Author: Abigail Roux
Cover Artist: Simoné
Rating: 3.25 of 5 Stars
By the close of 1882 in the American West, the line between heroes and villains is narrow. Total chaos is staved off only by the few who take the law at its word and risk their lives to uphold it. But in the West, the rules aren’t always played according to Hoyle.
US Marshals Eli Flynn and William Henry Washington—longtime friends and colleagues—are escorting two prisoners to New Orleans for trial when they discover there’s more than outlawry to the infamous shootist Dusty Rose and the enigmatic man known as Cage. As the two prisoners form an unlikely partnership, the marshals can’t help but look closer at their own.
When forces beyond the marshals’ control converge on the paddle wheeler they’ve hired to take them downriver, they must choose between two dangers: playing by the rules at any cost, or trusting the very men they are meant to bring to justice.
(This title is a revised and edited second edition, with minor new additions, of According to Hoyle, originally published elsewhere.)
This was a slow starter for me in all aspects, with a lot of set up, multiple locations and several different sets of characters in each. This isn’t all that unusual in some stories and I’m always willing to go along for the ride, to see what happens and why they’re all important. It held my interest thanks to the excellent physical descriptions of both place and people. It was very easy for me to see everything in my imagination. I felt like I was sitting on the edge of the dock on a sunny day, swinging my legs back and forth, waiting for something to happen.
About a quarter of the way through and not much had or was happening. I most wonderful story was developing though between two of what could be called supporting characters, Gabriel and Cage. Gabriel the Englishman with his adventurous past, great sense of self-preservation and ability to read any person or situation, and Cage, the Army scout with a great deal of intelligence and history, both ignored because of his being mute. These two greatly interested me despite them having inhabited maybe a dozen pages up to this point.
I hadn’t yet bought into Flynn, Wash and John. Well, maybe John a little. These are the main characters arguably.
So back to Gabriel and Cage, the two most interesting people in this story. Why is that? They’re the two treated to true character development. They get a slow and steady climb of discovery between them, as well as by me about them.
As for the main characters, the few things revealed about them were continually repeated, leaving their storylines and supposedly changing relationships to remain rather flat. In the moments and scenes with an opportunity to achieve progress in building these characters, they’re left alone, not taken advantage of, and instead we get the repetition about their history, thoughts and goals. That’s half of this book.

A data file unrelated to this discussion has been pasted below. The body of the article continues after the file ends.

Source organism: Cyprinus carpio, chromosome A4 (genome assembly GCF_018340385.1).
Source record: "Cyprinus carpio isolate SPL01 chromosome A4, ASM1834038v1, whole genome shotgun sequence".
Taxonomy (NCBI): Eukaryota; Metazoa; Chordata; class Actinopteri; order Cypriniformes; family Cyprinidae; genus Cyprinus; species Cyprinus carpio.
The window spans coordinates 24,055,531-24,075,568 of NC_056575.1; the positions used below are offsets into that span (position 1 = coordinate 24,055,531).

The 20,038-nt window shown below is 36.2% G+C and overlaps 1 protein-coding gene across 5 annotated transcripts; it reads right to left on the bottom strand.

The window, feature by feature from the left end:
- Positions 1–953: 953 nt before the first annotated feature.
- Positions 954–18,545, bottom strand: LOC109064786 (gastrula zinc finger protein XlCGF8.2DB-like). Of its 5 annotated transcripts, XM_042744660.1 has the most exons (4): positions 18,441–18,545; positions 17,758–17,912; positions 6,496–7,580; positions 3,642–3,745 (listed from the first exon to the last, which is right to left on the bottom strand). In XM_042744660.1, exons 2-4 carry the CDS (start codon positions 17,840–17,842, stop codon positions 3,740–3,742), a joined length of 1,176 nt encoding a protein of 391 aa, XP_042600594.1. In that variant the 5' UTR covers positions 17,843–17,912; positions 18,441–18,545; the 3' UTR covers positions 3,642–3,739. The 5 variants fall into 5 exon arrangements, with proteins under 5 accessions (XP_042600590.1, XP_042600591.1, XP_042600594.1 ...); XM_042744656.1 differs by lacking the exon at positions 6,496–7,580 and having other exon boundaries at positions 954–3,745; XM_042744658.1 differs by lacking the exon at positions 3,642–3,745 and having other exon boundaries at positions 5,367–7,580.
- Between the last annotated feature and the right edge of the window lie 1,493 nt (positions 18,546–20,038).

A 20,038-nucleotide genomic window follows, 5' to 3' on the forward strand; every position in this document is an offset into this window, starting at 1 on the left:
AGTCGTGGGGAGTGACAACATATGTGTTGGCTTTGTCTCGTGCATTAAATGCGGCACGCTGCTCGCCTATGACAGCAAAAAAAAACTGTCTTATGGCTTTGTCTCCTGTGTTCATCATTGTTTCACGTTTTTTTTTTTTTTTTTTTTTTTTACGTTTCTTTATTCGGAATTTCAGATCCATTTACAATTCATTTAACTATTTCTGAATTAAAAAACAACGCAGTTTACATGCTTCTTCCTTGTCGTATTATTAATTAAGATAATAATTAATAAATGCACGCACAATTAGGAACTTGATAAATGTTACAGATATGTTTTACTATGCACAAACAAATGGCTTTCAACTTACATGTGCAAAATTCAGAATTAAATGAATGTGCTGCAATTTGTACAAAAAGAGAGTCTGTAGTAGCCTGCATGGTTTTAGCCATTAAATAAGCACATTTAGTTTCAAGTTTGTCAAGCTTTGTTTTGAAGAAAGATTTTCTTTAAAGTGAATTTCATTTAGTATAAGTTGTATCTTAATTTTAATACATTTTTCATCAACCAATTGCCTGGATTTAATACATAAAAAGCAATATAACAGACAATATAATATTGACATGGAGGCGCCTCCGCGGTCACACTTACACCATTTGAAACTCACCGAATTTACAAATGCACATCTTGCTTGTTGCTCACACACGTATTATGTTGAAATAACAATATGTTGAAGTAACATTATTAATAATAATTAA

On to the second half…
Unfortunately, not much has changed. It’s not even the plot that keeps things from getting exciting, though not much happens in that arena until close to the end. It’s that lack of progress in the interactions between these people. Flynn tells Rose to shut up. Rose teases and calls Flynn on his BS – this is one of the bright spots, but it too is repeated without much variation. Wash is all heart and strength but never really given meaningful opportunities to show them beyond asking pointed questions or showing kindness in removing hardware. The brightest part of all is that of Cage, as well as the connection he and Rose find impossible to ignore.
My curiosity was never fully engaged. I wasn’t provided enough of a foothold to deeply invest in the characters except in fleeting moments, that potential left underutilized.
Bucking this trend are the few action scenes. They’re well-choreographed and exciting, but once they were over, not much had been learned or changed as a result. The repetition and flat landscape returned.
It’s not that this is a badly written book, it’s not. The prose flows with an easy cadence, nothing sloppy or unnatural. But the personality and style of it are so evenhanded, there’s no chance for changes in rhythm or pace, except for those couple of scenes. There’s a difference between palpable restraint as displayed by the characters and the untapped energy of a story itself feeling restrained.
I love historicals, love this time period, love westerns, and love a diverse cast of characters, which this is in some ways. In this case, all of these ingredients didn’t result in much of a reading experience for me.
I would like to thank the publisher for providing me with the eARC of this title in exchange for my honest opinion.
I have a number of paperbacks, most of which are signed, to giveaway. Over the between now (11 Mar 2017) and 31 Mar 2017, every comment on the blog (this post and all other new posts), will be entered to win 1 of these paperbacks. There are also some misc swag items, so there will be a few packs of these to give away as well.
Thank you so much for your support over the last 4 years. Prism will be closing its doors on 1 April 2017. All content will remain available, but no new content will appear after 31 Mar 2017. As such all request forms have been turned off. Again Thank you,
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